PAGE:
The Spanish engineer who is changing lives in Kenya with 3D-printed

When he was little, he would dream about a toy-making machine. Many years later, 3D printers arrived and he saw that his dream had turned into reality: he bought himself one and started producing figures. But Guillermo Martínez, an industrial organisation engineer, soon got tired of making “things to put on the shelf” and wanted to take things further. So he start printing prosthetics. He took them to Kenya to help people living with a disability and very limited means. It changed their lives.

“I searched for pre-designed prosthetics on the internet, I started by trying to print them and, little by little, I made a few of them. I incorporated a few things to improve them and, in the end, I had four or five of them at home”

He was already preparing a trip to the Bamba Project orphanage in Rift Valley, Kenya and he contacted the volunteers there so that they could search for people that might need the prosthetics. He started to receive photos, which he used to custom build the prosthetics and he took them over dismantled in his suitcase in the summer of 2017. He would put the parts together once he had reached his destination.

The mechanism is very simple: when the arm is inserted into the prosthesis made from PLA, the system of cords is activated and the hand opens and closes, enabling the person to hold any object.

protesis para mano impresa en 3d por Guillermo Martínez
“The first people to come and see me were a couple that I explained everything to in English, but I could see that they didn’t understand much. The orphanage coordinator began to interpret and it all went very well. They were very nice, I tried to explain to them how it worked, how they could use it... They were very grateful in the end”

One of the prosthetics of his project which stands out the most is the one he created from scratch for Robert, a Kenyan who was missing his entire right arm from the shoulder. It is pioneering, as unlike the rest, it is placed over the elbow. It is also more complex that the common ones, since it has a harness to support and attach it to the chest. “The new design was the most expensive element of the process. I based things on trial and error, because the printer was small and not everything would fit in, so I had to create it in separate parts. I took my inspiration from old prosthetics”, ” explains Guillermo, who had to work at adapting the prosthesis to its owner: “The first time I fitted it, it was very difficult. I had tried it on myself and it worked, but I hadn’t taken my own strength into account, whereas he had 10 years of muscular weakness. Finally, it got going and it worked great. It was only a matter of training”.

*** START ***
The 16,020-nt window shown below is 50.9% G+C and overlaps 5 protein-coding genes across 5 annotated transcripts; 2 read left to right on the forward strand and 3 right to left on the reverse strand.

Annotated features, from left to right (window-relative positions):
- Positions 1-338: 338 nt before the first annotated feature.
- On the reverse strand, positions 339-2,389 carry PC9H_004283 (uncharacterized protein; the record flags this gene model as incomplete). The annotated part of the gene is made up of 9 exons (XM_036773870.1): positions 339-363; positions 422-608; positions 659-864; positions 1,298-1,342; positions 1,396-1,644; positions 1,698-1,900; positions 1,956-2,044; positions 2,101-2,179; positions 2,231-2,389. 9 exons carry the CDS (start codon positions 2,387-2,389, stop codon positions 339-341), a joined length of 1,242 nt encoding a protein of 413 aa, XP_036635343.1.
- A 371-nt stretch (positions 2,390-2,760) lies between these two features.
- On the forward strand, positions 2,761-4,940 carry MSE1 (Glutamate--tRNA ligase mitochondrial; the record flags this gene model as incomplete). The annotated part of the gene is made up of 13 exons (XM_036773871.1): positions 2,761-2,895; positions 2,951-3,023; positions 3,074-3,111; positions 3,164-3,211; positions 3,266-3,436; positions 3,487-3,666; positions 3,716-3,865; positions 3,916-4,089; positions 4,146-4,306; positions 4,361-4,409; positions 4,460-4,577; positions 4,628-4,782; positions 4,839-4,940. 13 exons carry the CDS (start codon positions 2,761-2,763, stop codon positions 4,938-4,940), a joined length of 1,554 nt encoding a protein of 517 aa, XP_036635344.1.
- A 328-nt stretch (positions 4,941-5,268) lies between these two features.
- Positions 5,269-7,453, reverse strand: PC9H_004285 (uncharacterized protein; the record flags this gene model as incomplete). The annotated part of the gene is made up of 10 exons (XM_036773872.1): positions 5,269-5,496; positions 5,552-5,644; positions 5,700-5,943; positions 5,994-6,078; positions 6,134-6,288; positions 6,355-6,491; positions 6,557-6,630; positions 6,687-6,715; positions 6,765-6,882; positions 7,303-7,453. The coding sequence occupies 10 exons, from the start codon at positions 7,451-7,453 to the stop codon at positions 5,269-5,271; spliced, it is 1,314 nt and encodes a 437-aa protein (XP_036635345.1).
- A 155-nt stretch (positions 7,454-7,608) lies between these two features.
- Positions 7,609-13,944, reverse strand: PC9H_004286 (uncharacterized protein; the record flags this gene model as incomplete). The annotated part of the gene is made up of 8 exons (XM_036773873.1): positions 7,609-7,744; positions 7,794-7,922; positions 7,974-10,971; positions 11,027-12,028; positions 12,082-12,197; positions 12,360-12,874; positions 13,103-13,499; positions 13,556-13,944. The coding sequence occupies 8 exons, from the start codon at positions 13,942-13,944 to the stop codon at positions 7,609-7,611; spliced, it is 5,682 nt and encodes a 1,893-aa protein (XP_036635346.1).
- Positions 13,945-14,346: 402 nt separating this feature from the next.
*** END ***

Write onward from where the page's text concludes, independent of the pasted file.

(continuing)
protesis impresa por guillermo martínez de ayudame 3D

One of the people that received a prothesis nine months ago can now use a sewing machine, plow the land and pick up clothes. One of the cases that Guillermo most dearly remembers is that of Phillipe, a secondary school teacher who even sent a touching message of thanks to his mother.

To Guille’s Mother, I’m very grateful for this gift that Guillermo brought me. Since I was born 44 years ago, I have never used both hands. It’s wonderful to have this support in Kenya, it’s very difficult to get anything like this here. I have tried via politicians, but none of them have helped me. This is a great gesture of humanity, and I’m proud of this gentleman, who has done it very well. God bless you and may he open many paths for you, because he has also opened many dreams for me. I now even believe I can take driving lessons.

From the first prosthetics to Ayúdame 3D

guillermo martinez con una prótesis impresa

Guillermo’s experience in Kenya made him realise that everything he had started could not stop there. So he created a project called Ayúdame 3D(Help Me 3D), in order to raise funds and to continue producing prosthetics for anyone that needs them. From his bedroom, his own little “workshop”, to anywhere in the world, such as Cape Verde or Sevilla, where his help has also reached.  

“The end goal of my project, albeit a long-term one, is to be able to take a 3D printer to Kenya. When you’re there, you realise various things: on the one hand, electricity doesn’t work well at all, and on the other, the responsibility involved in handling such equipment. If I were to stay for a year, I could teach the couple that run the orphanage, but there’s not much point in going for 15 days and explaining everything quickly and poorly. That’s why I see it as a long-term thing”, Guillermo admits.

He has even worked on a great initiative that went viral: he created a Spiderman box using the printer to hide the chemo dispenser of a little boy suffering from leukaemia, transforming it into “a secret formula to make you stronger”.

If this seems complicated, Guillermo simplifies it to show that it’s all about having the will to do it:

“I have the technology, I can do it and that is really cool. With a mechanism of string, rubber and plastic, you can change somebody’s life. All you have to do is set your mind to it”.